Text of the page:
David's Feed
Jul 23, 2013

U.S. court invalidates passport law on status of Jerusalem

WASHINGTON (Reuters) – A federal appeals court on Tuesday invalidated a U.S. law that was designed to allow American citizens born in Jerusalem to choose to have Israel listed as their birthplace on passports contrary to long-standing U.S. foreign policy.

A unanimous three-judge panel of the U.S. Court of Appeals for the District of Columbia Circuit ruled that the president – and not lawmakers – had sole authority to say who controls the historic holy city claimed by Israelis and Palestinians.

Jul 19, 2013

Judge weighs rights of U.S. citizens in drone strikes

WASHINGTON (Reuters) – A federal judge fired difficult questions at the Obama administration and at civil liberties lawyers on Friday in a court case about whether U.S. citizens abroad targeted in drone strikes can seek compensation from the government.

At a hearing in U.S. District Court in Washington, Judge Rosemary Collyer said she would rule as soon as she could, at least on the preliminary question of whether citizens or their family members have a right to bring a lawsuit.

Jul 17, 2013

U.S. appeals court reinstates new Guantanamo detainee searches

WASHINGTON (Reuters) – A U.S. appeals court on Wednesday reinstated a military method for searching Guantanamo Bay detainees, reversing at least temporarily a lower court’s finding that the searches were so invasive that they improperly cut off access to attorneys.

The searches, initiated in the last few months, included frisking of the groin and anal areas before detainees are taken from their cells to meetings or to phone calls with their lawyers, and after they return.

Jul 17, 2013

U.S. charges two former ArthroCare executives with fraud

WASHINGTON (Reuters) – Two former executives of ArthroCare Corp have been charged with a $400 million scheme to defraud investors by inflating the company’s earnings, the U.S. Justice Department said on Wednesday.

Former chief executive officer Michael Baker and former chief financial officer Michael Gluk were charged in the federal indictment and surrendered to law enforcement officers, the Justice Department said in a statement.

Jul 17, 2013

U.S. lawmakers say little political support for phone surveillance

WASHINGTON (Reuters) – U.S. spy agencies went too far when they built a massive database of all daily telephone call records and may have jeopardized political support for the very law they relied on to create it, members of Congress said on Wednesday.

Lawmakers said at a hearing of the House Judiciary Committee that they doubted the legal provision had the votes to win renewal before it is set to expire in June 2015.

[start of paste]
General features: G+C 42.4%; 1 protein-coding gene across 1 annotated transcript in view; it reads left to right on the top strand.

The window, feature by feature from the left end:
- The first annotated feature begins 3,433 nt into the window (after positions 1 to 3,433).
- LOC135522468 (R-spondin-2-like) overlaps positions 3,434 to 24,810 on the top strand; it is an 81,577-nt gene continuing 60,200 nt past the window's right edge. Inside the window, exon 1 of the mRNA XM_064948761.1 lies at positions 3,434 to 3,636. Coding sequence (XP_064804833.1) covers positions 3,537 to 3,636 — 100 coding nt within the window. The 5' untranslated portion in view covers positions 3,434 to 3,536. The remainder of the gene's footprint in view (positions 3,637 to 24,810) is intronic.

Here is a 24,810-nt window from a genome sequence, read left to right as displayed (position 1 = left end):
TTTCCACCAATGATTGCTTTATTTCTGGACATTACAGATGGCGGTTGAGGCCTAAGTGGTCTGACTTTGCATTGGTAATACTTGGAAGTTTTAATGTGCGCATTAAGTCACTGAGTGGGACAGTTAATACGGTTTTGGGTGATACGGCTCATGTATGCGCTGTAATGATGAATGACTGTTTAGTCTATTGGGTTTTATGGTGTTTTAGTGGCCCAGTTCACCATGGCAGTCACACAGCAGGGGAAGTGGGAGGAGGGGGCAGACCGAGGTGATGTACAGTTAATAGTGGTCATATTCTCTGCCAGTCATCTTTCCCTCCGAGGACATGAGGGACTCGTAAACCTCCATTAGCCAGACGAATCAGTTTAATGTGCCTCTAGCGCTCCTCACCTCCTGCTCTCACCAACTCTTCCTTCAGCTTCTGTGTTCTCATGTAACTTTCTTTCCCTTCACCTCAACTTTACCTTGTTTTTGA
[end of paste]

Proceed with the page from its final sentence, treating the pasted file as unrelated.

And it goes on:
Jul 16, 2013

Voting rights enforcers shift focus after Supreme Court defeat

WASHINGTON (Reuters) – The U.S. office charged with protecting the voting rights of racial minorities is changing its focus but not its commitment after the Supreme Court last month invalidated part of a federal voting rights law, U.S. Attorney General Eric Holder said on Tuesday.

Speaking at a major civil rights convention in Florida, Holder said he was shifting staff within the Justice Department’s Civil Rights Division to emphasize enforcement of parts of the law that the high court left untouched.

Jul 16, 2013

Black preachers calling for wide protests to press for Zimmerman charges

WASHINGTON (Reuters) – Black preachers said on Tuesday they were planning peaceful protests in 100 cities across the United States this weekend to press for federal charges in the shooting death of 17-year-old Trayvon Martin.

Standing outside the U.S. Justice Department building in Washington, the preachers pledged to hold the protests near federal buildings and said action was justified because of what they see as the civil rights questions surrounding the death.

Jul 16, 2013

Case against Zimmerman would require proof of racial malice

WASHINGTON (Reuters) – For all the complex issues raised by the death of Trayvon Martin, whether the U.S. Justice Department turns it into a civil rights case may depend on the relatively simple question of whether George Zimmerman was motivated by racism when he pulled the trigger.

Unless federal prosecutors can present new evidence that suggests racial malice motivated Zimmerman, who is white and Hispanic, to shoot Martin, an unarmed black teenager, they are unlikely to pursue charges, lawyers with expertise in civil rights said on Monday.

Jul 16, 2013

U.S. case against Zimmerman would require proof of racial malice

WASHINGTON (Reuters) – For all the complex issues raised by the death of Trayvon Martin, whether the U.S. Justice Department turns it into a civil rights case may depend on the relatively simple question of whether George Zimmerman was motivated by racism when he pulled the trigger.

Unless federal prosecutors can present new evidence that suggests racial malice motivated Zimmerman, who is white and Hispanic, to shoot Martin, an unarmed black teenager, they are unlikely to pursue charges, lawyers with expertise in civil rights said on Monday.

Jul 16, 2013

U.S. attorney general calls shooting of Trayvon Martin ‘unnecessary’

WASHINGTON (Reuters) – U.S. Attorney General Eric Holder on Monday called the shooting death of unarmed black teenager Trayvon Martin “unnecessary,” raising questions about whether he believed the shooter, George Zimmerman, acted in self-defense.

A jury in Sanford, Florida, on Saturday found Zimmerman not guilty of second-degree murder and manslaughter after a three-week trial in which defense lawyers argued that Zimmerman, a neighbourhood watch volunteer, shot Martin in self-defense.